- Do not treat application security as a “tack on” when building an application.
- Best developers are lazy in a good way. They find ways to write efficient, reusable code.
- Security is the job of an entire team.
- Tools like Composer can be used to prototype applications.
- The extensions and libraries used in an application should be vetted for security, independently.
- JOSE stands for JSON Object Signing and Encryption standards. Not implementing it correctly can result in vulnerabilities added to the system.
Security First Mindset
- Every line of code has to be written with the security first mindset.
- Users should have the permission to perform only the task that they need to and nothing more.
- Security, data integrity and overall stability are as important as any other business requirement.
- The following tasks need to have the same level of precedence as user stories during planning:
- Proper password management
- Query parameterization
- Server hardening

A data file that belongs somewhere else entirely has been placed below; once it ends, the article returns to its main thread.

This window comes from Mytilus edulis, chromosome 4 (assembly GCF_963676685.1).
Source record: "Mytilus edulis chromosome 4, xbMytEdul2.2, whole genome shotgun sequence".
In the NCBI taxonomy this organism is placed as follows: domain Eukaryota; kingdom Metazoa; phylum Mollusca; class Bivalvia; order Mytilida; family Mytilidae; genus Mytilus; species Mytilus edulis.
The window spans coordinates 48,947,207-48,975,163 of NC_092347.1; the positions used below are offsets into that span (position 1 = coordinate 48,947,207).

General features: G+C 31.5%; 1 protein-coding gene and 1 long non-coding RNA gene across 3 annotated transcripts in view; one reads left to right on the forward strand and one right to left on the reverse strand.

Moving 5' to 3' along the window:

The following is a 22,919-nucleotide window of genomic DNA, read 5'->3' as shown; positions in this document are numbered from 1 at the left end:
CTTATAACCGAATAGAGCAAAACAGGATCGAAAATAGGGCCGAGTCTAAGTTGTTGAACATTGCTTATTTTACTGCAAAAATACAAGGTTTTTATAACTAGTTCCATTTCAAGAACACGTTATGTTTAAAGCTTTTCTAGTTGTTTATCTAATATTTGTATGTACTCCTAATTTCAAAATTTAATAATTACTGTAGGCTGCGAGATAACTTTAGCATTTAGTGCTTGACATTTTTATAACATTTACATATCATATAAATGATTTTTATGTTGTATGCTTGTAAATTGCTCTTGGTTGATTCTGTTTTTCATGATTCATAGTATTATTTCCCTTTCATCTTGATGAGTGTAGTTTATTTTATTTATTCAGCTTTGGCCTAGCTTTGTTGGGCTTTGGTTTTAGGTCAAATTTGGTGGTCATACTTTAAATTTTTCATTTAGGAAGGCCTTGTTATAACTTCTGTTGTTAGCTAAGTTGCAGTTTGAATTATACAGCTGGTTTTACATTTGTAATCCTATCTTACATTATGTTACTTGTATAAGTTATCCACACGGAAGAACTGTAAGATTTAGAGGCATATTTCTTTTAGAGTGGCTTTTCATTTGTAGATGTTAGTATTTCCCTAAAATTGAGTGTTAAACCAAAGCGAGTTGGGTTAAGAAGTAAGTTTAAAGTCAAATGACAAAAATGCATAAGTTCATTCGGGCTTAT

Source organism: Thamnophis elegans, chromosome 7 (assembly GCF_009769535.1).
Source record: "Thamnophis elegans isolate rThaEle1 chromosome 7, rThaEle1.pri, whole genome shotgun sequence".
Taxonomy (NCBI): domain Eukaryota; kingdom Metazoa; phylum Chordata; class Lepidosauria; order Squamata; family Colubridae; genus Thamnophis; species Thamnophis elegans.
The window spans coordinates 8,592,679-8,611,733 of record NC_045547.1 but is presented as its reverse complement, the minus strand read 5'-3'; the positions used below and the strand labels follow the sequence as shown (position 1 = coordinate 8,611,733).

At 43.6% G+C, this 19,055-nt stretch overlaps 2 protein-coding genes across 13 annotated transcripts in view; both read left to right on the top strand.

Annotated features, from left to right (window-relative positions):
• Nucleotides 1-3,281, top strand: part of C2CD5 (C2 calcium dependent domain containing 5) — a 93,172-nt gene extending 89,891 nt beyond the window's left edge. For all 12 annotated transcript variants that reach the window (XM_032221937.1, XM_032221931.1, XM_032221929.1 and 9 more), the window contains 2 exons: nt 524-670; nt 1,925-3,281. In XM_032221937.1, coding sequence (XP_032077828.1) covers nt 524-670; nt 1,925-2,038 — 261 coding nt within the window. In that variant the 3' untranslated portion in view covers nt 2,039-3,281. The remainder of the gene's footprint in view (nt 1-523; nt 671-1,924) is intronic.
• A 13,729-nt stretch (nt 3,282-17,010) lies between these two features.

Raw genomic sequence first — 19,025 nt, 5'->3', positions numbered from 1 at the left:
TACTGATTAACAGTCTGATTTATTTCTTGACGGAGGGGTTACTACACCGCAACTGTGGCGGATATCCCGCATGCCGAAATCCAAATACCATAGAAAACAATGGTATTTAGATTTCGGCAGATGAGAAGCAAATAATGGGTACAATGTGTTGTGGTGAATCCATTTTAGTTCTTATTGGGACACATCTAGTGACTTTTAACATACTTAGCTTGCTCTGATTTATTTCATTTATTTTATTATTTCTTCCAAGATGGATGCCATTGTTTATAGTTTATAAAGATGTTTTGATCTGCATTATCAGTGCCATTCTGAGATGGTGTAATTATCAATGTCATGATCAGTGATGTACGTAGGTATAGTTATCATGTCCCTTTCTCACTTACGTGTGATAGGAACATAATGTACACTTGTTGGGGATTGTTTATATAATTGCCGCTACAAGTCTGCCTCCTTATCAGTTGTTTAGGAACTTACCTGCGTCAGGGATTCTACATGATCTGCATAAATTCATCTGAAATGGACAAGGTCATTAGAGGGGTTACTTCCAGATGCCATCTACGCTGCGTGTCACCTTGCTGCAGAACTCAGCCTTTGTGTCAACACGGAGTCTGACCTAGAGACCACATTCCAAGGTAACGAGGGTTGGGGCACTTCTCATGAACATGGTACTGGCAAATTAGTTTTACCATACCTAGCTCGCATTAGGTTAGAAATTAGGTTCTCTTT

- Request throttling
- Here are a few things that compromise security so they should not be done:
- Hardcoded password
- HTTP Basic Authentication
- non-SSL-protected server
- SQL queries via string interpolation
- Threat modeling should be used in development.
- Regulations like PCI and HIPAA won’t necessarily apply on apps that are social media extensions.
- Injection attacks occur when user input is erroneously trusted.
- List of things that can be done with an injection attack:
- Use a server for DDoS attack
- Send spam or phishing emails
- Use server as a prox or host
- A framework should not allow the ability to inject non-alphanumeric characters into a SQL statement.
- Users should be protected against certain characters like apostrophes that can be part of a name or non-Latin characters.
- Do not use unparameterized SQL queries.
- In SQL, values should be sanitized with SQL-specific mechanisms.
- Timestamps should be passed through functions that ensure that they are positive values.
- One way to protect against the malicious use of passthru() is to use a whitelist of filenames that can be used.
- In many situations readfile can be used instead of passthru() to mitigate the risks caused when an unescaped shell argument is passed.
- Two general rules of thumb for working with data:
- Sanitize all incoming data before using it
- Escape all outgoing data